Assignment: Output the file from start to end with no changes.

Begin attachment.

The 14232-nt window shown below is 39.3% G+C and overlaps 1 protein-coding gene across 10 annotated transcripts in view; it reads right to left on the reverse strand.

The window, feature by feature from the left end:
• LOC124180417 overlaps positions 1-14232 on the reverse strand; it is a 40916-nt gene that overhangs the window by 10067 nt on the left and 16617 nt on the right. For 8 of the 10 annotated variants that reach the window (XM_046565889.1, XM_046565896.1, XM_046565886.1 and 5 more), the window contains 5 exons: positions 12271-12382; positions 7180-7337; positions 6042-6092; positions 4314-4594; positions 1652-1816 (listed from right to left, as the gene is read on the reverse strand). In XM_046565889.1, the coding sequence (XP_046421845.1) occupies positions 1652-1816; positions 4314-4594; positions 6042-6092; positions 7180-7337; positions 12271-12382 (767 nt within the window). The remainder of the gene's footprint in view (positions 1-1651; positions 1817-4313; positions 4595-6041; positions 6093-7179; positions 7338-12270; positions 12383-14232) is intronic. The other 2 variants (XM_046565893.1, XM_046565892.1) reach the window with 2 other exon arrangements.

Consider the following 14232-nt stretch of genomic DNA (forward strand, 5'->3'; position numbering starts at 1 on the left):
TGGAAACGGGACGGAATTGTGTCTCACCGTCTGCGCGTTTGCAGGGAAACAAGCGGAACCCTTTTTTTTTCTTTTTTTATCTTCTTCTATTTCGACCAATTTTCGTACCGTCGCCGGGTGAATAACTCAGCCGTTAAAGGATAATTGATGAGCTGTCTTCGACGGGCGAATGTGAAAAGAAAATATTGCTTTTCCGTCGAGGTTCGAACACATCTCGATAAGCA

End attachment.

The 14232-nt window shown below is 39.3% G+C and overlaps 1 protein-coding gene across 10 annotated transcripts in view; it reads right to left on the reverse strand.

The window, feature by feature from the left end:
• LOC124180417 overlaps positions 1-14232 on the reverse strand; it is a 40916-nt gene that overhangs the window by 10067 nt on the left and 16617 nt on the right. For 8 of the 10 annotated variants that reach the window (XM_046565889.1, XM_046565896.1, XM_046565886.1 and 5 more), the window contains 5 exons: positions 12271-12382; positions 7180-7337; positions 6042-6092; positions 4314-4594; positions 1652-1816 (listed from right to left, as the gene is read on the reverse strand). In XM_046565889.1, the coding sequence (XP_046421845.1) occupies positions 1652-1816; positions 4314-4594; positions 6042-6092; positions 7180-7337; positions 12271-12382 (767 nt within the window). The remainder of the gene's footprint in view (positions 1-1651; positions 1817-4313; positions 4595-6041; positions 6093-7179; positions 7338-12270; positions 12383-14232) is intronic. The other 2 variants (XM_046565893.1, XM_046565892.1) reach the window with 2 other exon arrangements.

Consider the following 14232-nt stretch of genomic DNA (forward strand, 5'->3'; position numbering starts at 1 on the left):
TGGAAACGGGACGGAATTGTGTCTCACCGTCTGCGCGTTTGCAGGGAAACAAGCGGAACCCTTTTTTTTTCTTTTTTTATCTTCTTCTATTTCGACCAATTTTCGTACCGTCGCCGGGTGAATAACTCAGCCGTTAAAGGATAATTGATGAGCTGTCTTCGACGGGCGAATGTGAAAAGAAAATATTGCTTTTCCGTCGAGGTTCGAACACATCTCGATAAGCA